How Much Sleaze Is Too Much? Putting Cultural Theory Into Practice.

Topics: Geert Hofstede, Cross-cultural communication, Ethics Pages: 4 (1837 words) Published: November 8, 2012
How much sleaze is too much? Putting cultural theory into practice.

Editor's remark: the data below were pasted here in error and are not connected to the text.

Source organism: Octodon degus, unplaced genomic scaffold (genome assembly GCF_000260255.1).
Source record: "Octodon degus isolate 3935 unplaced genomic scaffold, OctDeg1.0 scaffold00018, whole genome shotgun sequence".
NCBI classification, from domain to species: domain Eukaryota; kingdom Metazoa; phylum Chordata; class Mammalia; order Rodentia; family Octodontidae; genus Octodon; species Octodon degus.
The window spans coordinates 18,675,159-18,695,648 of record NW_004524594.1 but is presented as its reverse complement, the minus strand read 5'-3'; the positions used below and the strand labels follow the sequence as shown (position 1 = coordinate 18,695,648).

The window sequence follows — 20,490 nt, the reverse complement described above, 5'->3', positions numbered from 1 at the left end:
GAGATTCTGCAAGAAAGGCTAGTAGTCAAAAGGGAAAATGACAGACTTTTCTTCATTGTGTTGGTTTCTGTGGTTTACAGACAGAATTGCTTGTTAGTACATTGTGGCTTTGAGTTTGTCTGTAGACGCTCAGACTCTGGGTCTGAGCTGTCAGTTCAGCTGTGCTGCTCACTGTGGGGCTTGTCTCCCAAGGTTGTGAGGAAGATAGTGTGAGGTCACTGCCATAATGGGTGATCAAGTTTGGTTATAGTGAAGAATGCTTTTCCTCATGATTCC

Since the world entered the new century globalization of all aspects of people’s lives has increased. More and more companies have been transformed into MNEs. According to Rugman and Collinson (2009) the number of employees working across borders nearly tripled over the last 20 years, exposing managers to various socio-cultural and ethical issues. Geert Hofstede argues that “culture is more often a source of conflict than of synergy. Cultural differences are a nuisance at best and often a disaster” (cited in The Economist, 2008, para.4). I used an article by Asbjorn Osland ‘How much sleaze is too much’ as a real life scenario while examining the cultural frameworks. The main character Eric is a field director for an American company- Development International (DI). DI assigned Eric to work on an international assignment in Senegal (Africa). While in Senegal, Eric was exposed to various cultural and ethical issues, the key issues included bribery and different social values and norms. Lacking support from the management of DI Eric deals with all challenging situations by himself; decisions that previously he perceived as highly unethical/unacceptable now become a norm (Osland, 2003). By applying cultural frameworks, such as Hofstede’s dimension of culture, this essay will try to explain a) what DI could do to help Eric b) examine the effectiveness of cultural frameworks I used Hofstede’s cultural framework to understand the extent of understanding that DI could gather before sending Eric to Senegal. The framework examines a foreign society from five different perspectives: power distance (PDI), uncertainty avoidance (UAI), individualism (IDV), masculinity (MAS) and long-term orientation (LTO) (see Appendix 1). According to Hofstede (1993) understanding these five aspects can help us predict the way a society operates. Hofstede (2001) and Husted (1999) found that societies with high PDI,...
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